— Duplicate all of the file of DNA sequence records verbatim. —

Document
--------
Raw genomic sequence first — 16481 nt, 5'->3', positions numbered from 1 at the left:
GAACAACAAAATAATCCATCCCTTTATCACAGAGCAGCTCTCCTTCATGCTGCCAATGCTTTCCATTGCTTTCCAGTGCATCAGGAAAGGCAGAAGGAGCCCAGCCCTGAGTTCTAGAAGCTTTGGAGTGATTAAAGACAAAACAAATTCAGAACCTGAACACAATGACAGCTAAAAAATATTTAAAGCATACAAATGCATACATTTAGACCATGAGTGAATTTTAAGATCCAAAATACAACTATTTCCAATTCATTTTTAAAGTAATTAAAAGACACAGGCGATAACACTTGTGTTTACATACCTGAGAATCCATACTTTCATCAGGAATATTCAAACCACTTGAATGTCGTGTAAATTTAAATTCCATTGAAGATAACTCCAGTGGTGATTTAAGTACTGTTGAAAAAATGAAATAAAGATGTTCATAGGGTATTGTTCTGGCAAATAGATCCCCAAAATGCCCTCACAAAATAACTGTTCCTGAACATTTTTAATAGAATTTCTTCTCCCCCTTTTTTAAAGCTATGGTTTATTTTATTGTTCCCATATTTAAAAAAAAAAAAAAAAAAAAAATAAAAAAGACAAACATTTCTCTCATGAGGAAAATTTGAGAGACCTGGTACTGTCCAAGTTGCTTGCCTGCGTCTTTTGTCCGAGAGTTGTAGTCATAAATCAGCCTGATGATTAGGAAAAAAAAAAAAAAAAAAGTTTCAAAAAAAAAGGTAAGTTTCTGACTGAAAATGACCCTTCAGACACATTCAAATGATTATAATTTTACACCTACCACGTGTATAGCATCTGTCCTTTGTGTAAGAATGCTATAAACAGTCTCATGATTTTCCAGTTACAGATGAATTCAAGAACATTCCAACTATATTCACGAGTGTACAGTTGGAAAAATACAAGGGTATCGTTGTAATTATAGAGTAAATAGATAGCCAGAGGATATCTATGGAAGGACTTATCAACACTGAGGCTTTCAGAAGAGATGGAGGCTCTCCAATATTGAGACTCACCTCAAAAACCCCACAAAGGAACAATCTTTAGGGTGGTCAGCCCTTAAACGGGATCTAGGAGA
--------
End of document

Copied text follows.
Raw genomic sequence first — 16481 nt, 5'->3', positions numbered from 1 at the left:
GAACAACAAAATAATCCATCCCTTTATCACAGAGCAGCTCTCCTTCATGCTGCCAATGCTTTCCATTGCTTTCCAGTGCATCAGGAAAGGCAGAAGGAGCCCAGCCCTGAGTTCTAGAAGCTTTGGAGTGATTAAAGACAAAACAAATTCAGAACCTGAACACAATGACAGCTAAAAAATATTTAAAGCATACAAATGCATACATTTAGACCATGAGTGAATTTTAAGATCCAAAATACAACTATTTCCAATTCATTTTTAAAGTAATTAAAAGACACAGGCGATAACACTTGTGTTTACATACCTGAGAATCCATACTTTCATCAGGAATATTCAAACCACTTGAATGTCGTGTAAATTTAAATTCCATTGAAGATAACTCCAGTGGTGATTTAAGTACTGTTGAAAAAATGAAATAAAGATGTTCATAGGGTATTGTTCTGGCAAATAGATCCCCAAAATGCCCTCACAAAATAACTGTTCCTGAACATTTTTAATAGAATTTCTTCTCCCCCTTTTTTAAAGCTATGGTTTATTTTATTGTTCCCATATTTAAAAAAAAAAAAAAAAAAAAAATAAAAAAGACAAACATTTCTCTCATGAGGAAAATTTGAGAGACCTGGTACTGTCCAAGTTGCTTGCCTGCGTCTTTTGTCCGAGAGTTGTAGTCATAAATCAGCCTGATGATTAGGAAAAAAAAAAAAAAAAAAGTTTCAAAAAAAAAGGTAAGTTTCTGACTGAAAATGACCCTTCAGACACATTCAAATGATTATAATTTTACACCTACCACGTGTATAGCATCTGTCCTTTGTGTAAGAATGCTATAAACAGTCTCATGATTTTCCAGTTACAGATGAATTCAAGAACATTCCAACTATATTCACGAGTGTACAGTTGGAAAAATACAAGGGTATCGTTGTAATTATAGAGTAAATAGATAGCCAGAGGATATCTATGGAAGGACTTATCAACACTGAGGCTTTCAGAAGAGATGGAGGCTCTCCAATATTGAGACTCACCTCAAAAACCCCACAAAGGAACAATCTTTAGGGTGGTCAGCCCTTAAACGGGATCTAGGAGA